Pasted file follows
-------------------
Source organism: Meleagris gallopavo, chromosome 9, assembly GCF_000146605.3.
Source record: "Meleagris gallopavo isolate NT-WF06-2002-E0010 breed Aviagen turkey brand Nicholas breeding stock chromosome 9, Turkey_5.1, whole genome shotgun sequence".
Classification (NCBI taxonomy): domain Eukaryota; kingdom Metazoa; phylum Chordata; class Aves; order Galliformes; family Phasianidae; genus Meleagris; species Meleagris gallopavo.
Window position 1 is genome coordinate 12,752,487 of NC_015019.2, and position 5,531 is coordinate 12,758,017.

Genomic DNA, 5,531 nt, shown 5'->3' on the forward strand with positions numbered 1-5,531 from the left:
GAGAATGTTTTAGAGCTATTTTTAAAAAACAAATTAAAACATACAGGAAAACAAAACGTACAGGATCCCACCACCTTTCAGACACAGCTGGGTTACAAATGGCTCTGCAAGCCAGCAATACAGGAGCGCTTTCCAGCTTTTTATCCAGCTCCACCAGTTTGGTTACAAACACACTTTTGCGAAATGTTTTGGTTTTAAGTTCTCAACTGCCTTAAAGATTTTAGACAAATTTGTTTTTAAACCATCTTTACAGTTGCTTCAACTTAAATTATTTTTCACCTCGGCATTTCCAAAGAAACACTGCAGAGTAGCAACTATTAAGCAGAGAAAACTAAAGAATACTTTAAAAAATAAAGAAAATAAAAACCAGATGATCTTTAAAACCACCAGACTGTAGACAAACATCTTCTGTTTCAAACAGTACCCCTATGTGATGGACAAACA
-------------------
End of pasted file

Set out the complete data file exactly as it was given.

Source organism: Meleagris gallopavo, chromosome 9, assembly GCF_000146605.3.
Source record: "Meleagris gallopavo isolate NT-WF06-2002-E0010 breed Aviagen turkey brand Nicholas breeding stock chromosome 9, Turkey_5.1, whole genome shotgun sequence".
Classification (NCBI taxonomy): domain Eukaryota; kingdom Metazoa; phylum Chordata; class Aves; order Galliformes; family Phasianidae; genus Meleagris; species Meleagris gallopavo.
Window position 1 is genome coordinate 12,752,487 of NC_015019.2, and position 5,531 is coordinate 12,758,017.

Genomic DNA, 5,531 nt, shown 5'->3' on the forward strand with positions numbered 1-5,531 from the left:
GAGAATGTTTTAGAGCTATTTTTAAAAAACAAATTAAAACATACAGGAAAACAAAACGTACAGGATCCCACCACCTTTCAGACACAGCTGGGTTACAAATGGCTCTGCAAGCCAGCAATACAGGAGCGCTTTCCAGCTTTTTATCCAGCTCCACCAGTTTGGTTACAAACACACTTTTGCGAAATGTTTTGGTTTTAAGTTCTCAACTGCCTTAAAGATTTTAGACAAATTTGTTTTTAAACCATCTTTACAGTTGCTTCAACTTAAATTATTTTTCACCTCGGCATTTCCAAAGAAACACTGCAGAGTAGCAACTATTAAGCAGAGAAAACTAAAGAATACTTTAAAAAATAAAGAAAATAAAAACCAGATGATCTTTAAAACCACCAGACTGTAGACAAACATCTTCTGTTTCAAACAGTACCCCTATGTGATGGACAAACA